zowie54 t1_j4t26ae wrote

Think about it like breaking a cookie. It will break slightly differently each time you break it, and produces two major pieces (not necessarily equally sized), and some crumbs. While it is easy to break a cookie, exactly how it will break will be determined by lots of variables, so many, that measuring the statistical frequency is usually how outcomes are predicted. Some reactions require certain minimum energy thresholds to be overcome, and the energy of an incoming particle can determine how likely certain types of decay are. That being said, a neutron is actually absorbed by the 235, which becomes unstable and breaks apart. U-235 fission produces an average of 2.41 neutrons per fission, the neutrons being analogous with a seed or something in a cookie that cannot break apart easily, and so either is in one half or the other, or in neither as a crumb.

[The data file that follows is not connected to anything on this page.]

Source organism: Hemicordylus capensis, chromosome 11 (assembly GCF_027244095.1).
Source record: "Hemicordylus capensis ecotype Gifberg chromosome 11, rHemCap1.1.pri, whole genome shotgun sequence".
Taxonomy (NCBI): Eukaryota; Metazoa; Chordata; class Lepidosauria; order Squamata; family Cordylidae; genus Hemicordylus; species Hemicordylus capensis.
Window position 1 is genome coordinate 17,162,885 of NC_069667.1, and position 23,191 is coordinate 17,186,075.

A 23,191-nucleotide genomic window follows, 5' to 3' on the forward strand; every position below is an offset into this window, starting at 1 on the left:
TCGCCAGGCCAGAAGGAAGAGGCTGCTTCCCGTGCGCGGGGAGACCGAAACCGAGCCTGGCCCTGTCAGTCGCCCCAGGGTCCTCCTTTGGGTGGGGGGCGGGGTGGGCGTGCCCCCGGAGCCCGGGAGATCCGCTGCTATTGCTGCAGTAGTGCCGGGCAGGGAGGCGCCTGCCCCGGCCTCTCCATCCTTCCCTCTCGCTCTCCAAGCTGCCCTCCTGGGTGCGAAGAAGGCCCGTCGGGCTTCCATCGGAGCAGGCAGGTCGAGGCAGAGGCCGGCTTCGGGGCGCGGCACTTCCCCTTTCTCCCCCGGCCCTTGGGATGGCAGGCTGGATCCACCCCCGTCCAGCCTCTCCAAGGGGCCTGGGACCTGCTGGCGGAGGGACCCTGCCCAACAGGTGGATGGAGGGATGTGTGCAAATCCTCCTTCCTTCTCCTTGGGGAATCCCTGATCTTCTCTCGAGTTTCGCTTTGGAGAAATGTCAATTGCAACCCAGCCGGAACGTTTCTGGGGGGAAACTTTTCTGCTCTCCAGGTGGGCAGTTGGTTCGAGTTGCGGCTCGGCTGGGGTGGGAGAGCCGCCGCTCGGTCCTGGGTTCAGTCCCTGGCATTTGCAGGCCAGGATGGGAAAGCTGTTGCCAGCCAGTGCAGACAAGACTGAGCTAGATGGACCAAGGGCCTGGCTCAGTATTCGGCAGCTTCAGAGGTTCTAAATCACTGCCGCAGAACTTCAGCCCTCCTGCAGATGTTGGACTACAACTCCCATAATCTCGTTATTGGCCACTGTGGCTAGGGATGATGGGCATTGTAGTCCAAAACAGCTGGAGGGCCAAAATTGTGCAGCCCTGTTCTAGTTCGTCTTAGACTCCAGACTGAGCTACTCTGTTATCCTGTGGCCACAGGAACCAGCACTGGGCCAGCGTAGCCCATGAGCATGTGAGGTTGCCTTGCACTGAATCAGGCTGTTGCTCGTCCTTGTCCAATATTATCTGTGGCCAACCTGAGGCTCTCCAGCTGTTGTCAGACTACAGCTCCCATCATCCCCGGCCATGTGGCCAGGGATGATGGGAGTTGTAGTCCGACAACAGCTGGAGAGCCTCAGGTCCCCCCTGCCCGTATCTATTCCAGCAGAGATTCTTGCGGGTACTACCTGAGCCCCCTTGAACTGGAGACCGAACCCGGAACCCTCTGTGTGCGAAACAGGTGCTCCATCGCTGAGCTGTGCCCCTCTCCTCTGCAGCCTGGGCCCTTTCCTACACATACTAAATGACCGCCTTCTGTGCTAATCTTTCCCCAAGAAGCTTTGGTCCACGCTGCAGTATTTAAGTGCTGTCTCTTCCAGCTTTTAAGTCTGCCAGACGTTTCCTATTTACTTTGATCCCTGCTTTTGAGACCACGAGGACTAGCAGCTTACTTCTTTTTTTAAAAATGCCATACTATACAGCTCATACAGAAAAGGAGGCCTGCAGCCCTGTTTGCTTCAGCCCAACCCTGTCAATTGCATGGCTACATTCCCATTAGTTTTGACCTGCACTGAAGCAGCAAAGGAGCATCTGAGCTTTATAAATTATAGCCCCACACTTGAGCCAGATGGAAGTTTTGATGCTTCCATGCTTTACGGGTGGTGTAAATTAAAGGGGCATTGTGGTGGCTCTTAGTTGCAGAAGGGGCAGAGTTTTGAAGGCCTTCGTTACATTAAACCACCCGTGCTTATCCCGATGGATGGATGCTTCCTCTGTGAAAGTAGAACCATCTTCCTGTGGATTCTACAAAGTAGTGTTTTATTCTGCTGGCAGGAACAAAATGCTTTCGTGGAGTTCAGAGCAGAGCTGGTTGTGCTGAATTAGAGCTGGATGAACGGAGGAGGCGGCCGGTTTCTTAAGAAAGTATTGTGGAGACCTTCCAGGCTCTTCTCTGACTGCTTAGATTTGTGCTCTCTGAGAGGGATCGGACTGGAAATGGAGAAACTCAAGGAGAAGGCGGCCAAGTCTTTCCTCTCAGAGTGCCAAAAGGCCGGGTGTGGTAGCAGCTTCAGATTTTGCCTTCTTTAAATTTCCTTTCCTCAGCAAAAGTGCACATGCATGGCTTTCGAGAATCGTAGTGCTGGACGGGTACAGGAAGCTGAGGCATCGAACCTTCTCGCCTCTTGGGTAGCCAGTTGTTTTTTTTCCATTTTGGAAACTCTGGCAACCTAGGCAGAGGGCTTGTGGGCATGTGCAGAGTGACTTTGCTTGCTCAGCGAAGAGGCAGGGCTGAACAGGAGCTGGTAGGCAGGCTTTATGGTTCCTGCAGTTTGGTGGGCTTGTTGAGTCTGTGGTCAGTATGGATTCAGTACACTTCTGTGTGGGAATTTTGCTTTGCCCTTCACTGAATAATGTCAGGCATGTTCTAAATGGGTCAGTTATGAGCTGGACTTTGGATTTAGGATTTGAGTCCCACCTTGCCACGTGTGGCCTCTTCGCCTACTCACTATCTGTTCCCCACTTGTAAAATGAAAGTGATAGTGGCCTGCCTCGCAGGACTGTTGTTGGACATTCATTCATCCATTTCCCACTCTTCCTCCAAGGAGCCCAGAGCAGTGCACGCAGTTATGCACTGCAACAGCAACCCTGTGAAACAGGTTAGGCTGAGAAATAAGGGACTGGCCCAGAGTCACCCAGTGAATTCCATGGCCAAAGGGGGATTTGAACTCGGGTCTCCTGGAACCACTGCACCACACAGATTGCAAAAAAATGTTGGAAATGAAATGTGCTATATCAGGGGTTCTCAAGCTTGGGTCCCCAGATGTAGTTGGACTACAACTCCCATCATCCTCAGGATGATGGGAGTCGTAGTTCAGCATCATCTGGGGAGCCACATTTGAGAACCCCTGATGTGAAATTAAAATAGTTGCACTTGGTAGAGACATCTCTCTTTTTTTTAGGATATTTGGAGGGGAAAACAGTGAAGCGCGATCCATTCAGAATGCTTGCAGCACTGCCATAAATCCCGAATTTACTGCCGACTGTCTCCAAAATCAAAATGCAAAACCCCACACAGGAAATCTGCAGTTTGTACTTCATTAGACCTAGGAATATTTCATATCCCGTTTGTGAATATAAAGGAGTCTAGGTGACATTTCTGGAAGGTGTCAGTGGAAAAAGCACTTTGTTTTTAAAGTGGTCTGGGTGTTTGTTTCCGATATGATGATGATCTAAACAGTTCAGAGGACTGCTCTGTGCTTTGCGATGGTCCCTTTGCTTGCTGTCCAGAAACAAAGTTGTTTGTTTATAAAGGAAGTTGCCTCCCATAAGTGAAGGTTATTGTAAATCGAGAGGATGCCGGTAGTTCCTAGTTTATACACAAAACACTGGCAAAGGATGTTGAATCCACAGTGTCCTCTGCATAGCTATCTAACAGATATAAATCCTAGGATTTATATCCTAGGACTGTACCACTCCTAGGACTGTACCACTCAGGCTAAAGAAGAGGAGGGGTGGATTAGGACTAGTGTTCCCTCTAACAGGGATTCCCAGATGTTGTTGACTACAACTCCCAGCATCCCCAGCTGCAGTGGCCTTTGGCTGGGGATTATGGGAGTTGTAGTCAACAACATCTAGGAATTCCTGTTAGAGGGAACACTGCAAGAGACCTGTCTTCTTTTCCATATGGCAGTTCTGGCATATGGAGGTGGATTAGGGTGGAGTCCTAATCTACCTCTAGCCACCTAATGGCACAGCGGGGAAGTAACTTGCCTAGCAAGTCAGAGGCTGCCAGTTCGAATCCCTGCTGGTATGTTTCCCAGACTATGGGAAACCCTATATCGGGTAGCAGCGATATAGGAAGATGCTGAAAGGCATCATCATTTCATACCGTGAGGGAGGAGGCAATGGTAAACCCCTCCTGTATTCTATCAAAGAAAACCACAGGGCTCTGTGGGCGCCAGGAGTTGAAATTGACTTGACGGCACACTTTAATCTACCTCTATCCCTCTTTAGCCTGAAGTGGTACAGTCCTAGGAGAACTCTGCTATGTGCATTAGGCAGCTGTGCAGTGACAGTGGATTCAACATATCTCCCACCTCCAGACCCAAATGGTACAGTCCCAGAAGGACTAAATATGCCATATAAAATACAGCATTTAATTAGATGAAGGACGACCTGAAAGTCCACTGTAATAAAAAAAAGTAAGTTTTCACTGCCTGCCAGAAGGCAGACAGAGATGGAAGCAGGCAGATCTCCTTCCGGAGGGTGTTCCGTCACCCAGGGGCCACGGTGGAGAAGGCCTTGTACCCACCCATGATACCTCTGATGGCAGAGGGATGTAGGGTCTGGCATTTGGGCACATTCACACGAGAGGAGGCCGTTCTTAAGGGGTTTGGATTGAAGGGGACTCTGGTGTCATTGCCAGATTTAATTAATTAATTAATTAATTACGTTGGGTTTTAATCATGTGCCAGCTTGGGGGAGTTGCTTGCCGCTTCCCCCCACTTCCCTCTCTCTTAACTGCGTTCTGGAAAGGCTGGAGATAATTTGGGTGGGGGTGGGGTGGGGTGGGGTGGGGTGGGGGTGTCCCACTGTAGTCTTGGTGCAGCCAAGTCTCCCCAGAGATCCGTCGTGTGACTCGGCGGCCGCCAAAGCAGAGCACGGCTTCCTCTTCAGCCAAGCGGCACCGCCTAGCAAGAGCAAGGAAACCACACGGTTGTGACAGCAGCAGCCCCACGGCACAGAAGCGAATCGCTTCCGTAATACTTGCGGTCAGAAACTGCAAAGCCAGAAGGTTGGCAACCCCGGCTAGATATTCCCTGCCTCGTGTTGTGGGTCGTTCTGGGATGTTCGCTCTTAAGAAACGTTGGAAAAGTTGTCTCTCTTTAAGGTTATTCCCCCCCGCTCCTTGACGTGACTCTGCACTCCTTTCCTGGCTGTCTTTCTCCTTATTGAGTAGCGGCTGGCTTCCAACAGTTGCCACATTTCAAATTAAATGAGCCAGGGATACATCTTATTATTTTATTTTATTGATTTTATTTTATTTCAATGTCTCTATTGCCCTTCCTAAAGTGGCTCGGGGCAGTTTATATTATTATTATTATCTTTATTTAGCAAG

zowie54 t1_is9czpd wrote

Sorry, but treating either of those situations like inevitable problems is not accurate or useful. Look at the US Navy's track record. There are 15 reactors in Pearl Harbor that no one bats an eye about, but if you suggest swapping nuclear for Oahu's fossil fuel based power generation, the public would lose their minds. People need to remember that nuclear isn't the villain